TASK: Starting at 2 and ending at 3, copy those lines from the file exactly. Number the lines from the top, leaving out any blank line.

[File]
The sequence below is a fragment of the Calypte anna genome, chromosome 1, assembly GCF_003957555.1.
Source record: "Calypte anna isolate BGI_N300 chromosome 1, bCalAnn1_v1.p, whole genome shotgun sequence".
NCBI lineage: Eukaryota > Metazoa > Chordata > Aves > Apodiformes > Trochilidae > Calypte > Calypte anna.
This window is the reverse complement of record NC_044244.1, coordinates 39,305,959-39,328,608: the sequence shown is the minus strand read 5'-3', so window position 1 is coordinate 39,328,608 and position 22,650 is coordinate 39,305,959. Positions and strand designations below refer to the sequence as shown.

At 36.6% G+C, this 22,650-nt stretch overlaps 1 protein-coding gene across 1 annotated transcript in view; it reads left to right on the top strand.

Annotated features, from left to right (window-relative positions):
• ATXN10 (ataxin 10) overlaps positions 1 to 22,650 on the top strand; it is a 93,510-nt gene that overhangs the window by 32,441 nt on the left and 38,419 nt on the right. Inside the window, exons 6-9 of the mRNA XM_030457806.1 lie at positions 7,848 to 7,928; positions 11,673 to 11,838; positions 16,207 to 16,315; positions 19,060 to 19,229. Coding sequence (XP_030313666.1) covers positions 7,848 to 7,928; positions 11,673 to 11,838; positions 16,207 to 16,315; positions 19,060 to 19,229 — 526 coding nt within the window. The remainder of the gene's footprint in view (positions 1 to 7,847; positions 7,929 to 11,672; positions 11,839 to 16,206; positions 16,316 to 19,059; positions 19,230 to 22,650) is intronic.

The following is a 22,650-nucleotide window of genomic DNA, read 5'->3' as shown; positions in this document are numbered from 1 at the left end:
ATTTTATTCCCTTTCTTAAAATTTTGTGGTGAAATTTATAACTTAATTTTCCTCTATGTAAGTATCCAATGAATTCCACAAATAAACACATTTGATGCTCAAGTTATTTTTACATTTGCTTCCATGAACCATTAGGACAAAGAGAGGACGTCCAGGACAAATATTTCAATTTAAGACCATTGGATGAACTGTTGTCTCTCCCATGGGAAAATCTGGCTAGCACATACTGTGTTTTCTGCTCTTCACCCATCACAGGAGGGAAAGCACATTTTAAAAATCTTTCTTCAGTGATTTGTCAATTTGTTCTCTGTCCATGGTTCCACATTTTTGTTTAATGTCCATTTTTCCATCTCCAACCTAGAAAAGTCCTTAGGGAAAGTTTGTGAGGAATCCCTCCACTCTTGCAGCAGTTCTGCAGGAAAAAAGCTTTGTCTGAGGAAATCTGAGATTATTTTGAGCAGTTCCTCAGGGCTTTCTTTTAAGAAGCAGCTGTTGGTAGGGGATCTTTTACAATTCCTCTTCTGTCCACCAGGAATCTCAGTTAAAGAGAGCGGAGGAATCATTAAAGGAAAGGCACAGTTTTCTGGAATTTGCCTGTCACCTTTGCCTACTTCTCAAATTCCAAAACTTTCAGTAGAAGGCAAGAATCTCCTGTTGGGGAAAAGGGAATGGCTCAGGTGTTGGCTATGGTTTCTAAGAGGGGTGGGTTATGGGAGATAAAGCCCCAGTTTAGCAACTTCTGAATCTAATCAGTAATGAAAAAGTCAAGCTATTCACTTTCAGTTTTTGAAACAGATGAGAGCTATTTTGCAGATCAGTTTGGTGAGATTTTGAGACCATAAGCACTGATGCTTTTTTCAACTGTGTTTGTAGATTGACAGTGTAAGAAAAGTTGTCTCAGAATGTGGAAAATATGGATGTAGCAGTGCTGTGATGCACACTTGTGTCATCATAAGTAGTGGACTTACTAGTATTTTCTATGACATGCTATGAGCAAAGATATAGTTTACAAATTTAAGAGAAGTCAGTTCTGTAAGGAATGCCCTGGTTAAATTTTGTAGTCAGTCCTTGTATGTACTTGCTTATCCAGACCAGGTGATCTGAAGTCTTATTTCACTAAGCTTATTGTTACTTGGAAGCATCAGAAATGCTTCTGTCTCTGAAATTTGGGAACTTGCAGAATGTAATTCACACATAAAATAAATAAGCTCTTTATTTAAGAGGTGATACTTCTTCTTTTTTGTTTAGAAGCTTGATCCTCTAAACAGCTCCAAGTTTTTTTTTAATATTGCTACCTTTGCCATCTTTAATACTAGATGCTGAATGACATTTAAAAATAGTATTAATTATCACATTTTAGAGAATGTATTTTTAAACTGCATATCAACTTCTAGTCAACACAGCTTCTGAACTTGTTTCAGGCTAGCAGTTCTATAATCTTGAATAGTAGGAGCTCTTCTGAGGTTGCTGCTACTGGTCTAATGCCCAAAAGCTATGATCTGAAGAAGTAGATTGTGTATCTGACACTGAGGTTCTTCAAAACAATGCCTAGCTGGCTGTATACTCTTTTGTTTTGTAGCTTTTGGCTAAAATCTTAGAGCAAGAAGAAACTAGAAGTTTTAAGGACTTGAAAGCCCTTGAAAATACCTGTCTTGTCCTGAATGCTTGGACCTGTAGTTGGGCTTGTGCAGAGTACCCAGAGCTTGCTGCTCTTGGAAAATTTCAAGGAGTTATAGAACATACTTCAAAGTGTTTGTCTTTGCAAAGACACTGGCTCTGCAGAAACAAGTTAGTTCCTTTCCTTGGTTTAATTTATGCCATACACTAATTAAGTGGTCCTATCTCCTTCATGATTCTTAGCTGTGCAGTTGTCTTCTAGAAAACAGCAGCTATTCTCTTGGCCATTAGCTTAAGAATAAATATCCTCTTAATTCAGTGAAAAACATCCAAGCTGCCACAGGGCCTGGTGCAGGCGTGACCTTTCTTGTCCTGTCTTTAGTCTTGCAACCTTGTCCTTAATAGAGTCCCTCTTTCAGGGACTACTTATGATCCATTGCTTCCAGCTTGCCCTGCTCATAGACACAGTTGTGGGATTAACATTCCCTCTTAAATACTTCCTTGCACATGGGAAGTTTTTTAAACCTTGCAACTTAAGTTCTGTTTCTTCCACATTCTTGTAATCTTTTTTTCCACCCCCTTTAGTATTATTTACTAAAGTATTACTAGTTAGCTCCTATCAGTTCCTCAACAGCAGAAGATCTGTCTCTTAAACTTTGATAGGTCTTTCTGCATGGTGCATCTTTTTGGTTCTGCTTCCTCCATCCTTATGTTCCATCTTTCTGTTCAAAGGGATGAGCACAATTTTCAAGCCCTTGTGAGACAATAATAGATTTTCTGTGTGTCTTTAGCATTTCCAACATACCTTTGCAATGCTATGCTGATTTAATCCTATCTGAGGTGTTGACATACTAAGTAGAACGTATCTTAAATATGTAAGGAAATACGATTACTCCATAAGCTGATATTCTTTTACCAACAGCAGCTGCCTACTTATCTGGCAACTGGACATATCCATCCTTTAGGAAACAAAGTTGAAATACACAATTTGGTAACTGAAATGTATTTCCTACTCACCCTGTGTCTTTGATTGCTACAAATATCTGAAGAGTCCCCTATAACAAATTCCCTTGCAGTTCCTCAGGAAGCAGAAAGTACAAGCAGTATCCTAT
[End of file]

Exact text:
Source record: "Calypte anna isolate BGI_N300 chromosome 1, bCalAnn1_v1.p, whole genome shotgun sequence".
NCBI lineage: Eukaryota > Metazoa > Chordata > Aves > Apodiformes > Trochilidae > Calypte > Calypte anna.